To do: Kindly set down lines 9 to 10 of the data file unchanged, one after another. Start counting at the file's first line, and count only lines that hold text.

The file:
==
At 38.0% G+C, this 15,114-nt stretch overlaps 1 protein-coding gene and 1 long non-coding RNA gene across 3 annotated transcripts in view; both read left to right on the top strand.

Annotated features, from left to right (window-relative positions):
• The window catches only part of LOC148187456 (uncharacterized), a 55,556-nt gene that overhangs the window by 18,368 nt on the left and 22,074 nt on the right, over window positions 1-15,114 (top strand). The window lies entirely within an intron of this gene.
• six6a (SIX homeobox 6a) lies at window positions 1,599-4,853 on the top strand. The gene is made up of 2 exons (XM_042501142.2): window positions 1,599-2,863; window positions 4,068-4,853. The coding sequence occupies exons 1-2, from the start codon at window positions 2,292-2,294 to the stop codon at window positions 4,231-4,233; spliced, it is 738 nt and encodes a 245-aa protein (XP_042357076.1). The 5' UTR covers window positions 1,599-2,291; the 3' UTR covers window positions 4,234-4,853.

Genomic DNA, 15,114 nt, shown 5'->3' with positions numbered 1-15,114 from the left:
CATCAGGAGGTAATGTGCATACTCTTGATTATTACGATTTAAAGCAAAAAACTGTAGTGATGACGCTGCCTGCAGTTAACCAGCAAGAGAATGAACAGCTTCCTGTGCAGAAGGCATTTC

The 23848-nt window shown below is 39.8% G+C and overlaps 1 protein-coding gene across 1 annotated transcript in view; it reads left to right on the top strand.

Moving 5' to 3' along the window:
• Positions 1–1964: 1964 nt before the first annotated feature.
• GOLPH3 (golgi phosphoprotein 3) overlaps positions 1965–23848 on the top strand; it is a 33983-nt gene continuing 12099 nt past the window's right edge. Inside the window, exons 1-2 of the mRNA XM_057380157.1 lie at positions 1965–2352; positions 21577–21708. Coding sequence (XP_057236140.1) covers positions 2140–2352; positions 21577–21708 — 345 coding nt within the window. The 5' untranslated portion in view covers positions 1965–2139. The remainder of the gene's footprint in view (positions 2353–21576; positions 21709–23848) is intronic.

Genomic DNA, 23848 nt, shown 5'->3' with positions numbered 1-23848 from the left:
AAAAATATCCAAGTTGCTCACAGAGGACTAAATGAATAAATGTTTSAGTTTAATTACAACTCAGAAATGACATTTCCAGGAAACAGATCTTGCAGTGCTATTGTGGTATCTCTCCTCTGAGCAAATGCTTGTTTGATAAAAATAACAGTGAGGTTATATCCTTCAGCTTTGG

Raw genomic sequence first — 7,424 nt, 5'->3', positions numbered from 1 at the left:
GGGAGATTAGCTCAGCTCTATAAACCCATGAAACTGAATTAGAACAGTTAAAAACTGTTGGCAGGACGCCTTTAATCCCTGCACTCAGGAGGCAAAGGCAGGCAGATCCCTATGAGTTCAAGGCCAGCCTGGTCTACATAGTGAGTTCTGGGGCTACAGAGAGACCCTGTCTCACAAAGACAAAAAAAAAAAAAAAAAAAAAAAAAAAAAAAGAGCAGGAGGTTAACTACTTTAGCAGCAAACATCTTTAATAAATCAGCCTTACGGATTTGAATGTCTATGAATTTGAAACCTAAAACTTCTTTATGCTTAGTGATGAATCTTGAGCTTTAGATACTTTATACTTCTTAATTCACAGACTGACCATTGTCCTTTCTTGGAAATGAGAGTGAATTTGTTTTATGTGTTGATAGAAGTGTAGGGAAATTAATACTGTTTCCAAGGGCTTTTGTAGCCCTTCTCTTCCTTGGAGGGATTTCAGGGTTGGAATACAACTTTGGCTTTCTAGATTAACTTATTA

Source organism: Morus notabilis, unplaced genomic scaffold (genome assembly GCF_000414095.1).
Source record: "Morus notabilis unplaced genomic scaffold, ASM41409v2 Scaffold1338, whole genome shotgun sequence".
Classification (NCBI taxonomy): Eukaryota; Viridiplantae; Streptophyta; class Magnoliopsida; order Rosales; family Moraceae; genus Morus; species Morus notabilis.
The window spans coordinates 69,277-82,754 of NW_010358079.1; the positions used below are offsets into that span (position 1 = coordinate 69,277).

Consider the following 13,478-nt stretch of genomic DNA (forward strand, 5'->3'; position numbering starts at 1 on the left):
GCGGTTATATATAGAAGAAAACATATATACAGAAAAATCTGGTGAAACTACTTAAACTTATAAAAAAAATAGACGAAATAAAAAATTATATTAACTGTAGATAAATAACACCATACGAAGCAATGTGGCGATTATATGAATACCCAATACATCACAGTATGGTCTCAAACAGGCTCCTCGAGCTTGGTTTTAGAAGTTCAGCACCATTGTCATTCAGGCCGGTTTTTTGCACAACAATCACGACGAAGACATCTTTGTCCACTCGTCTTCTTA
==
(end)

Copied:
• Positions 1–1964: 1964 nt before the first annotated feature.
• GOLPH3 (golgi phosphoprotein 3) overlaps positions 1965–23848 on the top strand; it is a 33983-nt gene continuing 12099 nt past the window's right edge. Inside the window, exons 1-2 of the mRNA XM_057380157.1 lie at positions 1965–2352; positions 21577–21708. Coding sequence (XP_057236140.1) covers positions 2140–2352; positions 21577–21708 — 345 coding nt within the window. The 5' untranslated portion in view covers positions 1965–2139. The remainder of the gene's footprint in view (positions 2353–21576; positions 21709–23848) is intronic.